The clavicle is preoperatively templated to place the conoid tunnel at 20% to 25% of the clavicular length from the distal clavicle, and the trapezoid tunnel is placed 1.5 to 2 cm lateral to this (near the anatomic insertion at 17% of clavicular length) (Figure 3). Both the tendon graft and the Dog Bone (Arthrex) are shuttled from the medial tunnel, under the coracoid, up the lateral tunnel. The ACJ is reduced and the suture button is secured, then the graft is secured on top of the clavicle. The remaining limbs may be brought over laterally to augment the AC ligament if desired (Figure 4).
Postoperative rehabilitation includes strict sling wear for 6 weeks. Motion is gradually increased after cessation of sling wear with a goal of full motion at 3 months. Strengthening begins at this point, and patients are allowed back to contact sports or combat missions in the military at 6 months.
Given the vast number of techniques described for ACJ separations, the array of complications accompanying them has also been quite large. This discussion will focus on those that are specific to recent techniques and are summarized in Table 2. Other, more infrequent complications can include adhesive capsulitis, neuropathy, distal clavicle hypertrophy, and ACJ pain.
A frequently reported complication is partial or complete loss of reduction.41 Two studies have examined the causes of failure and noted tunnel position, particularly medialization of the conoid tunnel, to be a statistically significant risk factor.36 , 40 Both studies recommend preoperatively templating tunnel position based on the clavicular length, placing the tunnels at the center of the native insertions. However, despite rates of radiographic “failure” reaching up to 53% in these military cohorts, over 82% of patients were functionally able to return to their military duties.36 , 40
Clavicle fractures have been a reported postoperative complication.26 , 33 Biomechanical studies have shown that the holes drilled for bone tunnels in the clavicle render the bone more susceptible to fracture.42 One alternative is to wrap the graft around the clavicle in lieu of placing bone tunnels. Coracoid fractures can also occur, particularly in techniques involving a coracoid tunnel.33 The graft or suture may be placed under the coracoid in a sling fashion to avoid creating a coracoid tunnel. The size of the tunnel and orientation can affect the biomechanical properties of the coracoid and risk of fracture; coracoid tunnels should be as small as possible and placed center-center from superior to inferior to minimize the risk of fracture.43 , 44 The overall rate of fracture, either coracoid or clavicle, has been calculated at 5.3% in a recent systematic review.41
Patient outcomes of anatomic reconstructions are frequently reported as highly successful (Table 3). Many of these reconstructions are chronic injuries. However, even in a military population, return to full duty in service has been reported in over 82%.36 , 40 Acute repairs have also reported high rates of maintenance of reduction and good patient outcomes (Table 4).41
As mentioned earlier, many studies have examined acute reconstruction or repair for type III injuries versus nonsurgical treatment and have not found significant differences in outcome measures.11 , 14 A more recent study, including types III, IV, and V, demonstrated again no significant difference in outcome scores at 2 years between surgical intervention with a hook plate and nonsurgical management of acute injuries.21 This study, though well performed, did not describe activity levels of the patients. All patients did return to work; nonsurgical patients tended to have improved outcomes earlier, decreased chance of complications, yet had an increased chance of being dissatisfied with cosmesis.21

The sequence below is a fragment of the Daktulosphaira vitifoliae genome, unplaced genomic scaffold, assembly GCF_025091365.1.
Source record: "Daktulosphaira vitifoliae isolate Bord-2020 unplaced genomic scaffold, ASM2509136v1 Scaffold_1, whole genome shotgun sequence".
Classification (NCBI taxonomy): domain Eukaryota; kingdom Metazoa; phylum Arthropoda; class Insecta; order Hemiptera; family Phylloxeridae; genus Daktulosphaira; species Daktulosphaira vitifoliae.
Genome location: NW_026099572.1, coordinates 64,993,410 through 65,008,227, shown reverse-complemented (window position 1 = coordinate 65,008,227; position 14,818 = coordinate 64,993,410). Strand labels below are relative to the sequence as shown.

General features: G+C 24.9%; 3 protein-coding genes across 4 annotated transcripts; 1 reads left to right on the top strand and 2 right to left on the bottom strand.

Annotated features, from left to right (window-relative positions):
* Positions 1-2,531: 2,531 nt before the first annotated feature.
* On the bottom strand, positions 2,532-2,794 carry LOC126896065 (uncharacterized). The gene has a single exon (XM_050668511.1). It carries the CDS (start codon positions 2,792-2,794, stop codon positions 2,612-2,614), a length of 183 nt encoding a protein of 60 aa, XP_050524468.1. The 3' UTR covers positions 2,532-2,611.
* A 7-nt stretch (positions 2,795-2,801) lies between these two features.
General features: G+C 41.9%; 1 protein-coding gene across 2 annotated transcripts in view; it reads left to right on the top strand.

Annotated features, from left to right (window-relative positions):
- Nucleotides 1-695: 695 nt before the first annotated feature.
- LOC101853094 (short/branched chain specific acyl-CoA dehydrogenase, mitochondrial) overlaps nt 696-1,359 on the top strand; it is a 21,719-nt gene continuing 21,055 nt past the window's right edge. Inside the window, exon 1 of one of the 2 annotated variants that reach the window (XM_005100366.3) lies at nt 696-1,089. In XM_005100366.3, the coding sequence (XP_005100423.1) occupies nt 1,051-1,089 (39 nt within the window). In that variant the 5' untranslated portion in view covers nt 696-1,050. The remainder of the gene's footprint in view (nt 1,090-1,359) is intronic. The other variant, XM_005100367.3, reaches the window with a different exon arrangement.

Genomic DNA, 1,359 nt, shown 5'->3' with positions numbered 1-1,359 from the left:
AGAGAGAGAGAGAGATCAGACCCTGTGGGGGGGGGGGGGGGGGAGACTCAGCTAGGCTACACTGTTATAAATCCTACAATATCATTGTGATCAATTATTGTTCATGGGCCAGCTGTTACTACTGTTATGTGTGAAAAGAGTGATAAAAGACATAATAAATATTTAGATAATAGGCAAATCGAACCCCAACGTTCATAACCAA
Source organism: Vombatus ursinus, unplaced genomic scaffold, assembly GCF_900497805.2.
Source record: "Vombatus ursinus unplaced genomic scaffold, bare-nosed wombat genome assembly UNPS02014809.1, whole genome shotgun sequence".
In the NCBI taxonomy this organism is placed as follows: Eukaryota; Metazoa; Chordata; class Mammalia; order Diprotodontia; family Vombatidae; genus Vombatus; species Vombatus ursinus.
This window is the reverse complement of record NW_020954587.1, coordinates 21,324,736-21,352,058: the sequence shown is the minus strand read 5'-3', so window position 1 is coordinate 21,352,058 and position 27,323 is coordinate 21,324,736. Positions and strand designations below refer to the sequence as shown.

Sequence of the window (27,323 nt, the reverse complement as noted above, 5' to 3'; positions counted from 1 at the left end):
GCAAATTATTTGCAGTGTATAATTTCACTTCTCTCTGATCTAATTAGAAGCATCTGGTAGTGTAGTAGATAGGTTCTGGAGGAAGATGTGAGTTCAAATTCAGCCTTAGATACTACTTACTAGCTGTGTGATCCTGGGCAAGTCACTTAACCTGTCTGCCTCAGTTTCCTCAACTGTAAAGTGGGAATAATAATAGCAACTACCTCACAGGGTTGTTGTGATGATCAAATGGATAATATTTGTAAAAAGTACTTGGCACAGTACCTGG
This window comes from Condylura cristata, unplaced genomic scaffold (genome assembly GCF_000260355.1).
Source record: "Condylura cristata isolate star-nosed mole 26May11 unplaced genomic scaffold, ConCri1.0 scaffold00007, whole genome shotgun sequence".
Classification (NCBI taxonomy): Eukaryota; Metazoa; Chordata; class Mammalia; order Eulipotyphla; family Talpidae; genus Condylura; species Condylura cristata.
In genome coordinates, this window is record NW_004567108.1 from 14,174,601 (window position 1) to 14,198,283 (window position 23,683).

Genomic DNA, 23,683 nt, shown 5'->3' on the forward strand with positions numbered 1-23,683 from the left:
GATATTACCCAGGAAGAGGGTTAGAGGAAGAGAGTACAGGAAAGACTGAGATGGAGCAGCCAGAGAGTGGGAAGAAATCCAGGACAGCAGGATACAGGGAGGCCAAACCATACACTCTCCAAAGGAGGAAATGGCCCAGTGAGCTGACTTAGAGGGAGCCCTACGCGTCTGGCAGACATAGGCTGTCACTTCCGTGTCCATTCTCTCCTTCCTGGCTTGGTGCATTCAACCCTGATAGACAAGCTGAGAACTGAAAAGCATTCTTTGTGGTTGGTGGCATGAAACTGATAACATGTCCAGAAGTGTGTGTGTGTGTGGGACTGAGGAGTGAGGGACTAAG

Nonsurgical management has been shown to result in altered shoulder mechanics and scapular dyskinesia, decreased bench press strength, and decreased intensity in sport.15 , 16 , 49 Still, there remains a paucity of data evaluating the biomechanics of shoulder motion and strength in a comparison study between a surgical and nonsurgical shoulder. Yet, although scapular dyskinesia is thought to contribute to failure of nonsurgical management, it can persist even after surgical reconstruction.50 This fact again raises the question of whether early treatment with modern reconstruction techniques can lead to better outcomes than nonsurgical treatment.
ACJ separations are common in the athletic population, yet continue to be challenging to treat. Most ACJ injuries are low or middle grade and should be treated nonsurgically. Surgical intervention is traditionally reserved only for those who fail nonsurgical treatment or those who have the most severe of injuries. However, evidence of good or better results with acute surgical intervention may lead to a change in this treatment algorithm. Currently, data have failed to show improved long-term outcomes with acute repair versus initial nonsurgical treatment. Finally, at present, there is no single superior surgical technique with quality long-term follow-up.
References printed in bold type are those published within the past 5 years.
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© 2018 by American Academy of Orthopaedic Surgeons
50. Murena L, Canton G, Vulcano E, Cherubino P: Scapular dyskinesis and SICK scapula syndrome following surgical treatment of type III acute acromioclavicular dislocations. Knee Surg Sports Traumatol Arthrosc 2013;21:1146–1150.